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Back in 1982, there were a number of attempts to pit the TI-59 against the HP-41. In the PCC Journal V9 N5 (Aug 1982), p 25 there was an article called "LOTS OF PIE" which included a program for calculating the digits of pi on the TI-59.

Another contest involved calendar printing and (I think) another the calculation of digits of e.

Both e and pi calculations were limited by available registers, because all digits of the number were retained. However, since both the TI-59 and (of course) the HP-41 have output devices, how about a new contest to calculate e or pi by printing the digits calculated on the printer as they are computed.

Any takers?

**vp

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Hi Vassilis,

do you have alogrithms for PI and e handy?

The TI line of programmables (56 and 59) were the first programmable devices I've ever owned. I might be interested in such a challenge.

Marcus

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See http://www.lacim.uqam.ca/~plouffe/Simon/articlepi.html for an algorithm that allows you to compute individual decimal digits of pi.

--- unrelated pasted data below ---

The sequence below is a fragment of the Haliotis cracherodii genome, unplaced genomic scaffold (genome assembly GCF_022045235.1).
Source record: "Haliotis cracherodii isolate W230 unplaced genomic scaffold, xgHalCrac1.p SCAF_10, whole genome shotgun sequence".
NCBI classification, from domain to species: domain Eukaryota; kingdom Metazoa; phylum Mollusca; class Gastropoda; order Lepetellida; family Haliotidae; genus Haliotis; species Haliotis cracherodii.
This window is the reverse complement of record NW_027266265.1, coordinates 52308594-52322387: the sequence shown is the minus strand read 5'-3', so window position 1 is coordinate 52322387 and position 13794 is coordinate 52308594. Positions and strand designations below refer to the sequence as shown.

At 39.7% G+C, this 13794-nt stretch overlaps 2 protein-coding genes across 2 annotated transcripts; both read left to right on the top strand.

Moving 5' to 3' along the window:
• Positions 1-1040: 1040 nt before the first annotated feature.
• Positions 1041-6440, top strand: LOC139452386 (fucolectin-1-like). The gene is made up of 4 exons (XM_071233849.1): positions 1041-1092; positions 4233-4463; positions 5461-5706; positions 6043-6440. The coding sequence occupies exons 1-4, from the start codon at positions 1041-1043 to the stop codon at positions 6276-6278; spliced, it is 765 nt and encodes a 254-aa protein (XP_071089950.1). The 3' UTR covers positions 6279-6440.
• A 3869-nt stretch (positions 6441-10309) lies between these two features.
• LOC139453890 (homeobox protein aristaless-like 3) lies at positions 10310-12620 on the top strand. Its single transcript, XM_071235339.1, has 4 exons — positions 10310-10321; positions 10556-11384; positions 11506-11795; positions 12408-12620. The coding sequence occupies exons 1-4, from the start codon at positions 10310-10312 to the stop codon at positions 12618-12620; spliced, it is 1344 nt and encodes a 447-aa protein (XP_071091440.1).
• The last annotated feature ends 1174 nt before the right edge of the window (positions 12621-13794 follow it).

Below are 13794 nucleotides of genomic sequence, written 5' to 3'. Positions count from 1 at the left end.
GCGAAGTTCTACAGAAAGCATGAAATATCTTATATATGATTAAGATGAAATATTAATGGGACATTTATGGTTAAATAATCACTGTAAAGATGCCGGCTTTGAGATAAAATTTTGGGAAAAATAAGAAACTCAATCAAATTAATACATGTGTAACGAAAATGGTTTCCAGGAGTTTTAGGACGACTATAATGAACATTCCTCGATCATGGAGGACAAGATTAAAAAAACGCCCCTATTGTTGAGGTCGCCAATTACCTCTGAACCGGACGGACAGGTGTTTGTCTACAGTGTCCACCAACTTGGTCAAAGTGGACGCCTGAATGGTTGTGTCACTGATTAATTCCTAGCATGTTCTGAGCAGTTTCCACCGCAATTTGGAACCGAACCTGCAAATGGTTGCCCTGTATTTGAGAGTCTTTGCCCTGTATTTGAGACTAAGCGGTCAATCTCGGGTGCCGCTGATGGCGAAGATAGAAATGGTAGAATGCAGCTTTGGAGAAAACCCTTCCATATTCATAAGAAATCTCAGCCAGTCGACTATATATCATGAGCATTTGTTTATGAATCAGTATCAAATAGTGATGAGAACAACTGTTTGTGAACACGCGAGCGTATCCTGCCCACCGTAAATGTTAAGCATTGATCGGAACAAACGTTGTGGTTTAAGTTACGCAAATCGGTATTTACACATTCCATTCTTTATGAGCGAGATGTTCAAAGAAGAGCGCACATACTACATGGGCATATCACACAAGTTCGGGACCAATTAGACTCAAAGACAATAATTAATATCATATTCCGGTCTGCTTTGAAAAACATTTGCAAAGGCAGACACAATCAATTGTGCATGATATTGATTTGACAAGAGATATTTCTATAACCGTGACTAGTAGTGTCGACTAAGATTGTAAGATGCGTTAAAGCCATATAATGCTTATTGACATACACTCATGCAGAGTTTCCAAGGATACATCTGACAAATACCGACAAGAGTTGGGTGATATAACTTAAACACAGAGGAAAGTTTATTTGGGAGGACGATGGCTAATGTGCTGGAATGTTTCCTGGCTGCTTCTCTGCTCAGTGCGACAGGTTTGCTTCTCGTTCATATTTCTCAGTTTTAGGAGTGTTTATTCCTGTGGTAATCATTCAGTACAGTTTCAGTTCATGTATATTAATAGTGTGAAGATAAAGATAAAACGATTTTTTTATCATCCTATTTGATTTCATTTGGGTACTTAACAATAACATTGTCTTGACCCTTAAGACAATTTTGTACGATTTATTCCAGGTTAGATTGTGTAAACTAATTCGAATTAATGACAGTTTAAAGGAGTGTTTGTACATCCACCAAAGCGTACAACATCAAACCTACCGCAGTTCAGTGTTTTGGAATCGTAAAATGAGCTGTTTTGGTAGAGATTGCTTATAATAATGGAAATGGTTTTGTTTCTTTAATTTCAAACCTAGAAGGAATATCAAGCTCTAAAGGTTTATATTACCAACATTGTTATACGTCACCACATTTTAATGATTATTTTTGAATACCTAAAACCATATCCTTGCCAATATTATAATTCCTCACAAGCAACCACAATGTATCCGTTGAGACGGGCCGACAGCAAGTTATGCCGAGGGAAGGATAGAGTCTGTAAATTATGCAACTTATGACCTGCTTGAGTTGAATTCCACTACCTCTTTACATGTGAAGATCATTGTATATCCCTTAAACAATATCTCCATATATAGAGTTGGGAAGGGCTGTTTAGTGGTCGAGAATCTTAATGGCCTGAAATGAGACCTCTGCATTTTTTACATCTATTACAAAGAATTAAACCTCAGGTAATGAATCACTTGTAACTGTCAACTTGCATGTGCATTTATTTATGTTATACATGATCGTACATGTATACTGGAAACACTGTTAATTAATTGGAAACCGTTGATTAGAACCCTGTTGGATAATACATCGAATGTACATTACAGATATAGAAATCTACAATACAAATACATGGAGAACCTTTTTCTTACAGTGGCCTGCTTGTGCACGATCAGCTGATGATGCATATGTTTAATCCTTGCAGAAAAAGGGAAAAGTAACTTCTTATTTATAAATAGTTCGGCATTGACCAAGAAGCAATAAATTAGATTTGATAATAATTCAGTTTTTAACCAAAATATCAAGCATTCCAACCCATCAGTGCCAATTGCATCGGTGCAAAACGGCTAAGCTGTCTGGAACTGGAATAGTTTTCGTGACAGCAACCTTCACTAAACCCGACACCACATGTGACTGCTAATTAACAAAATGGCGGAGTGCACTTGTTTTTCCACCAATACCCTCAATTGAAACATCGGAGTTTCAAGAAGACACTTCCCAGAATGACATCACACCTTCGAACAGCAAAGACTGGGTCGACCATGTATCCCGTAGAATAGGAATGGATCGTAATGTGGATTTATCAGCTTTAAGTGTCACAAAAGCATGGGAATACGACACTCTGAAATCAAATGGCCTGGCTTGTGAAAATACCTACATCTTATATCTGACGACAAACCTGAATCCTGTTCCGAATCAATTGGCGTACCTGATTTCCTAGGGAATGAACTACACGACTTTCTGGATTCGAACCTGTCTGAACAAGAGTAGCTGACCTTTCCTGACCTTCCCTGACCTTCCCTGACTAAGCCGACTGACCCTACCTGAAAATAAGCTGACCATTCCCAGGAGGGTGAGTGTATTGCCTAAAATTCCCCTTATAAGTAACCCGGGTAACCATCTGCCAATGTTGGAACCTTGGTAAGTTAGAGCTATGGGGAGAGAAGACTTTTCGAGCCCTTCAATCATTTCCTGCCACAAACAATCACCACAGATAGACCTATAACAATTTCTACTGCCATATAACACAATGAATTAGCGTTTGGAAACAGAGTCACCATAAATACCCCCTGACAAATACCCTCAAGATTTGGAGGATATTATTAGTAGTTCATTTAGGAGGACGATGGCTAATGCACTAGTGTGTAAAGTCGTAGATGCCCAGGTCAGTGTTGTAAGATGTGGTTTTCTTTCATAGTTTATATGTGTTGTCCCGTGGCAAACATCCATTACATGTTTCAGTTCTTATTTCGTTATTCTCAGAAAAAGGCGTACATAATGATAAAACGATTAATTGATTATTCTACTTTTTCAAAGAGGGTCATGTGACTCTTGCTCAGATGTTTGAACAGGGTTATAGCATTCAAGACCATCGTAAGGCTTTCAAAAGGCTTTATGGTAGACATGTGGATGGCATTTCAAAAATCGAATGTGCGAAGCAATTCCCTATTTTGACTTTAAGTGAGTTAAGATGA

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i tried to port that algorithm to the 41, but its too slow. theoretically, you can continue to calculate pi forever, but in practice it quickly get to a 3-day wait for digits still below 1000.

feel free to improve my program!

http://www.voidware.com/index.php?option=com_wrapper&page=http://www.voidware.com/calcs/hp41cv.htm

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Oh, yes, Simon Plouffe is one of the team!

If you look at this picture (presumably from his desk:

http://www.lacim.uqam.ca/%7Eplouffe/prix.jpg),

you will notice in the right bottom corner an HP calculator (32SII ???).

**vp

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Hi Marcus,

Take a look at this algorithm (Brent-Salamin):

http://mathforum.org/library/drmath/view/58283.html

I tested it on both the 48GX and 49G and it worked great. Of course I used the long float libraries available for these calculators to make the job easier (only a few lines using those libraries). It would have been more interesting the implementation of the required long float operators in RPL though. (Besides '+', '-', '*' and '/' it would be required long float square root).

Regards,

Gerson.

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The calculator in the image is an HP-32SII:

the keys in the leftmost column are (unreadable), (unreadable/likely STO), ENTER, XEQ, gold left arrow and a bit of the blue right arrow.